I struggle with Infertility. For a long time, that phrase made me feel ashamed. I thought there was something wrong with me as a woman because I couldn’t do the very thing I was created to do, carry a child. I would dread the inevitable and highly personal question, “When are you guys going to have a baby?” At the beginning of our marriage, I would deflect it with something about us wanting to enjoy being a couple. Then as the years progressed I would answer with, “Once Matt is finished with school.” Once those excuses didn’t apply anymore I’d simply say, “oh you know, one day.” Each time that question was aimed at me it was like a dagger to my heart and I felt like they must know my dirty little secret, I couldn’t have a baby.
It was about a year before I became pregnant with Addie when I started to realize that I had nothing to be ashamed of. I struggle with Infertility. The first time I really spoke about it to more than a few close friends and family I felt a release of so much pain and shame. I of course also got the completely clueless, though well meaning, “if you just relax and stop thinking about it, it’ll happen.” That phrase used to make my blood boil, but I know now that it’s not meant to be hurtful. It comes from a place of not understanding and just wanting to say something that can be perceived as helpful. 1 in 8 couples have trouble conceiving, yet Infertility is still perceived as something that we shouldn’t talk about. What’s more is that often people assume it’s always a woman’s issue. In reality, 30% of infertility is attributed to male factors, 30 % is attributed to female factors, 20% is unexplained infertility and 10% is a combination of both partners. We, as women, have nothing to be ashamed of.
I will not pretend that my journey from shame to shameless was quick, or even easy. It would take me quite a few years to truly get to a point of acceptance and comfort with my Infertility. I did get there, though. I began by sharing with people that I trusted and felt safe with. Their support and love are what truly helped me get through and gave me strength. If you don’t have family or friends that you feel safe confiding in then seek infertility support groups online. A simple Google search will return many results for groups and other women who suffer as you do and who truly understand what you are going through. Find one that speaks to you and your situation and start sharing. You will be amazed at the relief you feel from this one step.
The next important step is forgiving yourself and your body. First, realize that you are not less of a woman because you have not been able to conceive. Your body did not fail you, God is not punishing you and you are not worthless. Every couple’s Infertility situation is different but please remember this one thing, that I learned from Gabriela Rosa, any couple, if paired up with a different partner may be able to easily conceive. It is not simply a matter of it’s her fault or it’s his fault, this is something that has to do with you as a couple and how your biology interacts together. So stop blaming yourself and find a way to forgive yourself because without that you won’t be able to let go of the shame. Once I was able to forgive my body for my self-inflicted anger and shame I was able to move on to the next step towards healing.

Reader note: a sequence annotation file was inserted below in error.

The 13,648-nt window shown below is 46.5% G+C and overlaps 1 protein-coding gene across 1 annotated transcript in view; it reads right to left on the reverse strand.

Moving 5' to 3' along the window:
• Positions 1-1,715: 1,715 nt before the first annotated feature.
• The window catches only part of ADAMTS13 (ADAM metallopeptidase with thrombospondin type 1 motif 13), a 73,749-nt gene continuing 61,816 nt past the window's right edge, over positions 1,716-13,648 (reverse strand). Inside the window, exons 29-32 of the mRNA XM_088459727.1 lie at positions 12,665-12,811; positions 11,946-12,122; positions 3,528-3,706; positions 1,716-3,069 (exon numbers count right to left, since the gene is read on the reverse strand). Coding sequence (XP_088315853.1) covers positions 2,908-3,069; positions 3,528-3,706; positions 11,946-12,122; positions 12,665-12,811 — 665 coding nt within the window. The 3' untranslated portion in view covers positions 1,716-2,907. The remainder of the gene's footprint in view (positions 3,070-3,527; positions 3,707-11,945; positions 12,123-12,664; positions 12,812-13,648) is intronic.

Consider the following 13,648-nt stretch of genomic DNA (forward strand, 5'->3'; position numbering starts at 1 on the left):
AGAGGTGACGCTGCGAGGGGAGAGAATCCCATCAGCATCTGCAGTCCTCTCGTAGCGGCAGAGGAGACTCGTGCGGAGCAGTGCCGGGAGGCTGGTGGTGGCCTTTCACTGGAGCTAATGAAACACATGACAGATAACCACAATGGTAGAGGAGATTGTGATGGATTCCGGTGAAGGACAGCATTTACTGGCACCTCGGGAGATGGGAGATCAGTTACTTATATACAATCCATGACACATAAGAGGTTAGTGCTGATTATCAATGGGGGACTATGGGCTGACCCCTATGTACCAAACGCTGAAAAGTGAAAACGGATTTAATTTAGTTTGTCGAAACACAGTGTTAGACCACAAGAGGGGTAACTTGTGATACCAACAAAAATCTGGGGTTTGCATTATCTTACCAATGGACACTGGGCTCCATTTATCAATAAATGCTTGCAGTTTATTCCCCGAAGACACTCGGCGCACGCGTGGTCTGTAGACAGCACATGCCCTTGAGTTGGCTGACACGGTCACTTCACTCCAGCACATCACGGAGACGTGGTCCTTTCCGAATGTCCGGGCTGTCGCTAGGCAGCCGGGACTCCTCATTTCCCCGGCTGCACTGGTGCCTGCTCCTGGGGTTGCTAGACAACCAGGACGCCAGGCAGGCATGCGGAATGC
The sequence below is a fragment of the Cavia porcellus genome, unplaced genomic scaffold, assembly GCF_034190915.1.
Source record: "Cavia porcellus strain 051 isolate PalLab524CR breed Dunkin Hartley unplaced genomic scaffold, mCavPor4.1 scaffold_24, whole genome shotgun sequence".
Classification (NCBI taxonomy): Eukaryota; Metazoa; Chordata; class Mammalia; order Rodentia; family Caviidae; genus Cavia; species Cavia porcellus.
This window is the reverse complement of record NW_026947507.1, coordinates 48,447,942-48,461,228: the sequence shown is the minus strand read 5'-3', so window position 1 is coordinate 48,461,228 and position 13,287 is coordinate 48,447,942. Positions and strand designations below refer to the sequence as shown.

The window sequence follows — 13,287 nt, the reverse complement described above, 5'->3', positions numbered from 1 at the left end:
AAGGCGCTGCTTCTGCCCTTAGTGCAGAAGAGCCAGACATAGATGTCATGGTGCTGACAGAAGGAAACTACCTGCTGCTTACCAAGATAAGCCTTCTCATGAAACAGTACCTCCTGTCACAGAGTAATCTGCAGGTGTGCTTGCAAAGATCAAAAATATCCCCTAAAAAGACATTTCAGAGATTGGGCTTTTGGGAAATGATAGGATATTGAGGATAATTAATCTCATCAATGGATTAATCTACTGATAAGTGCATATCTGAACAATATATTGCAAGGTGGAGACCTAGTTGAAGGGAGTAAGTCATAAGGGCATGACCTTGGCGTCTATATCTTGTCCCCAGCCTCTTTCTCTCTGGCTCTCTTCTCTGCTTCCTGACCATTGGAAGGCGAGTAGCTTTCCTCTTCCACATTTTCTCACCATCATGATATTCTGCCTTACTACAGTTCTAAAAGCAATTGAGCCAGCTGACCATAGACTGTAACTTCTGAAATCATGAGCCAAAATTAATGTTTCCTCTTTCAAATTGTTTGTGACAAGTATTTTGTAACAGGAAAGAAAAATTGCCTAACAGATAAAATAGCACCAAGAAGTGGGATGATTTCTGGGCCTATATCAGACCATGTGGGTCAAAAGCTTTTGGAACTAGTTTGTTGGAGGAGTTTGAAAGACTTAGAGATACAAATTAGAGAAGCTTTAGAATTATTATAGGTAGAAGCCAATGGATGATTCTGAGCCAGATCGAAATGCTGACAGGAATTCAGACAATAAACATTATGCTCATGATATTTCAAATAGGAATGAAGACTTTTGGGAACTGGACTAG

My final step in releasing the shame around my Infertility was finding a way to be thankful for it. You heard me right, I am thankful for my Infertility. Let me tell you why. Without my Infertility, I may not have had my Endometriosis diagnosed when I did. I did not want to accept my Unexplained Infertility diagnosis and that need for an answer drove me to push and search for a doctor who would listen to me when my symptoms appeared. I knew my body and that there was something wrong.
Without my Infertility, I would not be able to understand and be the support that my friends who are also living with Infertility need. Having close friends and family who are there to listen and be a shoulder to cry on is essential, but to truly give the support needed you have to live Infertility. My closest friends are the ones who have journeyed through Infertility with me and I am forever grateful for them. It’s not a tribe I’m happy my friends or I belong to but I’m thankful that I can be an understanding ear for them when they have no one else.
I’m thankful for my Infertility because it has taught me to never take anything for granted. When I was pregnant with Addie I cherished every moment and I believe that it has made me a better parent because I don’t take for granted the gift of her presence in our lives. I’m thankful for my Infertility because it has taught me how strong I truly can be in the face of adversity. Infertility has tested me emotionally, mentally, physically, financially and in my relationship. Through all of the hardships,I discovered what my limit was and that even when I think I’ve reached my breaking point I can pick myself back up and keep moving forward. Infertility has made my relationship with Matt stronger and taught us how to communicate better. Infertility has made me a better person.
Do I wish that I didn’t have to experience some of the things I have as I’ve navigated through my Infertility, of course. Would I change anything about these past 8 years, I can honestly say no. Everything happens for a reason, even if we never truly understand that reason. I’m currently working through what I feel is the final stage of Infertility, letting it go and I think this will be the toughest part, should another child not be in our future. I don’t know the answers to what is the best way to let go of your Infertility but should I get to that point I will happily share my experiences and insights with you.
Are you ashamed of your Infertility and afraid to share it with someone? I would be happy to be that support for you if you need it. Remember, none of this is your fault.